5. Add a New, HD Camera

Top 10 PC and Workspace Upgrades You Can Do in an Afternoon

If you’re thinking about doing video streams, or just want your visuals to match the crystal clear audio you got from that last upgrade, a new camera is in order. Odds are whatever camera is built into your laptop may not be the best, and certainly isn’t adjustable. A new, HD-capable camera will make sure everyone can see you clearly and you’re not a fuzzy blob on-screen when you fire up a Skype call, or try to do a Google Hangout with friends or coworkers when you work from home. Worst case, if you don’t have a camera at all, you probably have a good one on your phone. We have guides to turn your iOS device or Android phone into a PC-connected webcam.

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4. Add More Convenient Power (Strips)

Top 10 PC and Workspace Upgrades You Can Do in an Afternoon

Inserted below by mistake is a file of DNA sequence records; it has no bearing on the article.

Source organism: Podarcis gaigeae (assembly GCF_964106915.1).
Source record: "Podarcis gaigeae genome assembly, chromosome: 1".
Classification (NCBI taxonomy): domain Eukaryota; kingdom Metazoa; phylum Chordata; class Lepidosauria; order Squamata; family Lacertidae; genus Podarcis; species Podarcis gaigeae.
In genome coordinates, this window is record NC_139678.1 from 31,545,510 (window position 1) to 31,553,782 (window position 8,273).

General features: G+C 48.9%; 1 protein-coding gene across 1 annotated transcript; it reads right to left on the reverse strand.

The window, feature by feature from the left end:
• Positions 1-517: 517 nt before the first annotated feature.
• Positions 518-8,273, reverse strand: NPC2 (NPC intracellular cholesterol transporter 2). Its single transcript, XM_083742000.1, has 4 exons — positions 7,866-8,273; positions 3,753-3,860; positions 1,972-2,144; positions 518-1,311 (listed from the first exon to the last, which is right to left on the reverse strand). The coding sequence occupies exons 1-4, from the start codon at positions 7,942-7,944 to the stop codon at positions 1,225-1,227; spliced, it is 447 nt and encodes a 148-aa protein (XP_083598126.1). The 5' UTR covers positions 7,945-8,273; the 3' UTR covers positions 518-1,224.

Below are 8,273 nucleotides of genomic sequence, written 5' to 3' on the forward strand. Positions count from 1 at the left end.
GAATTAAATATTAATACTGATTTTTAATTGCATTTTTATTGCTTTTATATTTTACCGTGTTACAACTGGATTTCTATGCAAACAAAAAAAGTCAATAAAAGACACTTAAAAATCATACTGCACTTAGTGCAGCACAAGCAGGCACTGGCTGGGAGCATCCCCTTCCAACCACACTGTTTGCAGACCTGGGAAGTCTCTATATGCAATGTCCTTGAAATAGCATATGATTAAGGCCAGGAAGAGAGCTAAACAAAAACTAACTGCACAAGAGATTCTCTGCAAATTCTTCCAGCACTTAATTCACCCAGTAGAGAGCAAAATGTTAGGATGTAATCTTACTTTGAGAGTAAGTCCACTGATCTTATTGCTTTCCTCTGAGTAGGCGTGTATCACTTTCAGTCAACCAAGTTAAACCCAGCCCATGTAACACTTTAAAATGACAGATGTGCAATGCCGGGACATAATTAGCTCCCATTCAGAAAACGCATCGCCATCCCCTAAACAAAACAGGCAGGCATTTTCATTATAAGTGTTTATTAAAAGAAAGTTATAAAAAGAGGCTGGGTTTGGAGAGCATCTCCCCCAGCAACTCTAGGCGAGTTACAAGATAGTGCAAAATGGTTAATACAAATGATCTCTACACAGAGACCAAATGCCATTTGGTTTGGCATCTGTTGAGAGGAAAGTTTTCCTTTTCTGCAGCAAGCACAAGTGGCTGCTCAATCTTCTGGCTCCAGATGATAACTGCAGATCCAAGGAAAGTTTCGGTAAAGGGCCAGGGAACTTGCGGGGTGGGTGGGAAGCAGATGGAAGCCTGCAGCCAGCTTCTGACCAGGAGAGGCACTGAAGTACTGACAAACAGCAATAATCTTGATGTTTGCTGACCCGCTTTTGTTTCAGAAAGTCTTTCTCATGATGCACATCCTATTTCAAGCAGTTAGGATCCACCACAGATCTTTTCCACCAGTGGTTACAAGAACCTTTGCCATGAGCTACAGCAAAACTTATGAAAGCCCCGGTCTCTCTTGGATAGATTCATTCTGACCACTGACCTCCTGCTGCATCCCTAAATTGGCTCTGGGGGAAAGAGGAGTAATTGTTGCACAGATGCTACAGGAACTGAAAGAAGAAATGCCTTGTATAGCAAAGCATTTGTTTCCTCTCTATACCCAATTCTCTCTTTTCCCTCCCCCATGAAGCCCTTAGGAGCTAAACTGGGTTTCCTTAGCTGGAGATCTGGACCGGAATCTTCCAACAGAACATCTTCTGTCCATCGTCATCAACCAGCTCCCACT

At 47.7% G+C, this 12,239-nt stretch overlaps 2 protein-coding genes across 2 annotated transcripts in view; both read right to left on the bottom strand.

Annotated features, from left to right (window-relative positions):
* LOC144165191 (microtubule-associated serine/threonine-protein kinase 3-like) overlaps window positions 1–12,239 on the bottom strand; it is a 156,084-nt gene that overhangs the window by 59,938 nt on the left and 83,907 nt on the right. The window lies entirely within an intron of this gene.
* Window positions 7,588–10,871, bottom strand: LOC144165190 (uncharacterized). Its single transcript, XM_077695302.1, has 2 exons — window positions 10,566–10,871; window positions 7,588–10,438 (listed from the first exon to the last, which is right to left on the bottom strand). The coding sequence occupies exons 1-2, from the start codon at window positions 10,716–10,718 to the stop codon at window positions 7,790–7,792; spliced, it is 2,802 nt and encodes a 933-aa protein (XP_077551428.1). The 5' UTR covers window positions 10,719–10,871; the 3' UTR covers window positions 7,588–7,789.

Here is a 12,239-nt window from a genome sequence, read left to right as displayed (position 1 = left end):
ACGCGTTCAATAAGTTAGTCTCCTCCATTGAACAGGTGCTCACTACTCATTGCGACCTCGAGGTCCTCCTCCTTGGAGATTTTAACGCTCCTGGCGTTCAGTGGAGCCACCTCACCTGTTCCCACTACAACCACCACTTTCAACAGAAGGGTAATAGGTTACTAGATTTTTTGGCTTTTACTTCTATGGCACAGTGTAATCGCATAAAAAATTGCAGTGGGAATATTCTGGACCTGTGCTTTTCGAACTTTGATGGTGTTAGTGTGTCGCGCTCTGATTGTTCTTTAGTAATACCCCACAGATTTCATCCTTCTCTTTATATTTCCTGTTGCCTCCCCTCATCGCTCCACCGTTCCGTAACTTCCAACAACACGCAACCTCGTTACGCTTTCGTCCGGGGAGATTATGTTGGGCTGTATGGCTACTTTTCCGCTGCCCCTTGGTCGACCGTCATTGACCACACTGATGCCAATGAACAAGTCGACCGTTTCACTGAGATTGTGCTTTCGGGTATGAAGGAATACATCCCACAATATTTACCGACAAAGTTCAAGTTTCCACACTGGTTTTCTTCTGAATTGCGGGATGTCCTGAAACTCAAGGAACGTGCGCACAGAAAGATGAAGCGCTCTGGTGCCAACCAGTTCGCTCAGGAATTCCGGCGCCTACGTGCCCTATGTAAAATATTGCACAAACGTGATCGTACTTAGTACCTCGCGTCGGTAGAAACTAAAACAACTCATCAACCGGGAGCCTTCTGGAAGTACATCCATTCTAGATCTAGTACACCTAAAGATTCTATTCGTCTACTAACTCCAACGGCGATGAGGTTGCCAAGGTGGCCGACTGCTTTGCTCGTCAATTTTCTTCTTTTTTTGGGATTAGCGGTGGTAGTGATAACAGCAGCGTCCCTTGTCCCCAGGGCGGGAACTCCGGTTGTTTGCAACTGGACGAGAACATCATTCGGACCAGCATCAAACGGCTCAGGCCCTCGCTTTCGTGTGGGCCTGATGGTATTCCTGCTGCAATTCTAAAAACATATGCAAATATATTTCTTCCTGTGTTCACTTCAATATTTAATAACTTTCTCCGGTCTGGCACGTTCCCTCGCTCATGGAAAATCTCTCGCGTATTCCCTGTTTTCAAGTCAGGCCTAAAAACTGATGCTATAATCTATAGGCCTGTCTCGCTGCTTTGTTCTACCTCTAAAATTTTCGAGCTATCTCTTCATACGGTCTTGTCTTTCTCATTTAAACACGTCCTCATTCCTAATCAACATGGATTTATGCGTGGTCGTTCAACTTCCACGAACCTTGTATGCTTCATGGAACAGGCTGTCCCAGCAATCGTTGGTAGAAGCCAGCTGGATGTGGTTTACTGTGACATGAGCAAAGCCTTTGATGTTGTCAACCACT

When you set up your desk the first time, odds are you didn’t include all the power you’d need to connect everything you have now. Maybe you added some power strips later, or worse, you’re daisy-chaining power strips together for some reason. Stop that and get yourself a good surge protector, or better yet, a good UPS to protect your gear. Then tack on a long, server-style power strip to connect to it and give you all the power you need for all your gear. It’s a better solution than big, bulky power strips hanging off the walls, and your cables will be easier to manage.

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3. Upgrade Your Power Supply

Top 10 PC and Workspace Upgrades You Can Do in an Afternoon

Now we’re getting serious. Upgrading your power supply may take a little time (no more than transplanting all of your gear to a new case, however!) but if you’re rocking the one that came with your case when you built your PC, one that’s way too underpowered for the gear you’ve crammed into your build, or you’re experiencing strange and quirky problems with your system, it might be time for an upgrade. Don’t expect to save money on energy though, that’s not what this is about—it’s about stability and giving you enough juice to run everything you want to run. Get thee to a power supply calculator and make sure the one you buy can support your system.

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2. Add more RAM

Top 10 PC and Workspace Upgrades You Can Do in an Afternoon